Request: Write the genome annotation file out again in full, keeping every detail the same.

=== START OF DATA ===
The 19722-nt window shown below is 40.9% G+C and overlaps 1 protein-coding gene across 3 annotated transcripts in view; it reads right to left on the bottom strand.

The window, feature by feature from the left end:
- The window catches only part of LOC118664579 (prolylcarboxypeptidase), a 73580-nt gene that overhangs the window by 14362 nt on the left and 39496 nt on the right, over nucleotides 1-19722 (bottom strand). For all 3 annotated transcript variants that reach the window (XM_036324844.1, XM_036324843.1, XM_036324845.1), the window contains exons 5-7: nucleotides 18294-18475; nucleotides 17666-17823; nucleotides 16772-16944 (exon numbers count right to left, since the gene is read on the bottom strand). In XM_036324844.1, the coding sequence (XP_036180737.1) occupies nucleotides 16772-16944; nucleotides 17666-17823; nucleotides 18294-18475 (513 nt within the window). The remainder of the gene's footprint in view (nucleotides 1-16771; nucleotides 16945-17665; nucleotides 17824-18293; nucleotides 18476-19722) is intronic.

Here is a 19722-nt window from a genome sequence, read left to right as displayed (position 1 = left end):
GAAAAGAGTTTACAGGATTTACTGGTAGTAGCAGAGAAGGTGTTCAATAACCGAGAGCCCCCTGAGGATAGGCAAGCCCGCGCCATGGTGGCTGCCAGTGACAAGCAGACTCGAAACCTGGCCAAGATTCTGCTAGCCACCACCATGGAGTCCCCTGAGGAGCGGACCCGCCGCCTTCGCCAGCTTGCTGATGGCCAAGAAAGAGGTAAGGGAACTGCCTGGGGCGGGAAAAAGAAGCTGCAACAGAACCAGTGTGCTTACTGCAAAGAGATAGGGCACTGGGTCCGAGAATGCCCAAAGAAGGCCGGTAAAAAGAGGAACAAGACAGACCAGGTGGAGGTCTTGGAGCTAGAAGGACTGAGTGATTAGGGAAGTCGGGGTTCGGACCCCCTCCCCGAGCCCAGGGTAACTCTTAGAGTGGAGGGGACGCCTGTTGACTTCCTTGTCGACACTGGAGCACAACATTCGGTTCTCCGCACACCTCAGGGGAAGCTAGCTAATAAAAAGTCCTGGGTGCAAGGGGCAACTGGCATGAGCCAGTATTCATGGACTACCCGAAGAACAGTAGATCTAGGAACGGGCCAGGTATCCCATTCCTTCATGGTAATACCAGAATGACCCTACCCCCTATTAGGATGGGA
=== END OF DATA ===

The 19722-nt window shown below is 40.9% G+C and overlaps 1 protein-coding gene across 3 annotated transcripts in view; it reads right to left on the bottom strand.

The window, feature by feature from the left end:
- The window catches only part of LOC118664579 (prolylcarboxypeptidase), a 73580-nt gene that overhangs the window by 14362 nt on the left and 39496 nt on the right, over nucleotides 1-19722 (bottom strand). For all 3 annotated transcript variants that reach the window (XM_036324844.1, XM_036324843.1, XM_036324845.1), the window contains exons 5-7: nucleotides 18294-18475; nucleotides 17666-17823; nucleotides 16772-16944 (exon numbers count right to left, since the gene is read on the bottom strand). In XM_036324844.1, the coding sequence (XP_036180737.1) occupies nucleotides 16772-16944; nucleotides 17666-17823; nucleotides 18294-18475 (513 nt within the window). The remainder of the gene's footprint in view (nucleotides 1-16771; nucleotides 16945-17665; nucleotides 17824-18293; nucleotides 18476-19722) is intronic.

Here is a 19722-nt window from a genome sequence, read left to right as displayed (position 1 = left end):
GAAAAGAGTTTACAGGATTTACTGGTAGTAGCAGAGAAGGTGTTCAATAACCGAGAGCCCCCTGAGGATAGGCAAGCCCGCGCCATGGTGGCTGCCAGTGACAAGCAGACTCGAAACCTGGCCAAGATTCTGCTAGCCACCACCATGGAGTCCCCTGAGGAGCGGACCCGCCGCCTTCGCCAGCTTGCTGATGGCCAAGAAAGAGGTAAGGGAACTGCCTGGGGCGGGAAAAAGAAGCTGCAACAGAACCAGTGTGCTTACTGCAAAGAGATAGGGCACTGGGTCCGAGAATGCCCAAAGAAGGCCGGTAAAAAGAGGAACAAGACAGACCAGGTGGAGGTCTTGGAGCTAGAAGGACTGAGTGATTAGGGAAGTCGGGGTTCGGACCCCCTCCCCGAGCCCAGGGTAACTCTTAGAGTGGAGGGGACGCCTGTTGACTTCCTTGTCGACACTGGAGCACAACATTCGGTTCTCCGCACACCTCAGGGGAAGCTAGCTAATAAAAAGTCCTGGGTGCAAGGGGCAACTGGCATGAGCCAGTATTCATGGACTACCCGAAGAACAGTAGATCTAGGAACGGGCCAGGTATCCCATTCCTTCATGGTAATACCAGAATGACCCTACCCCCTATTAGGATGGGA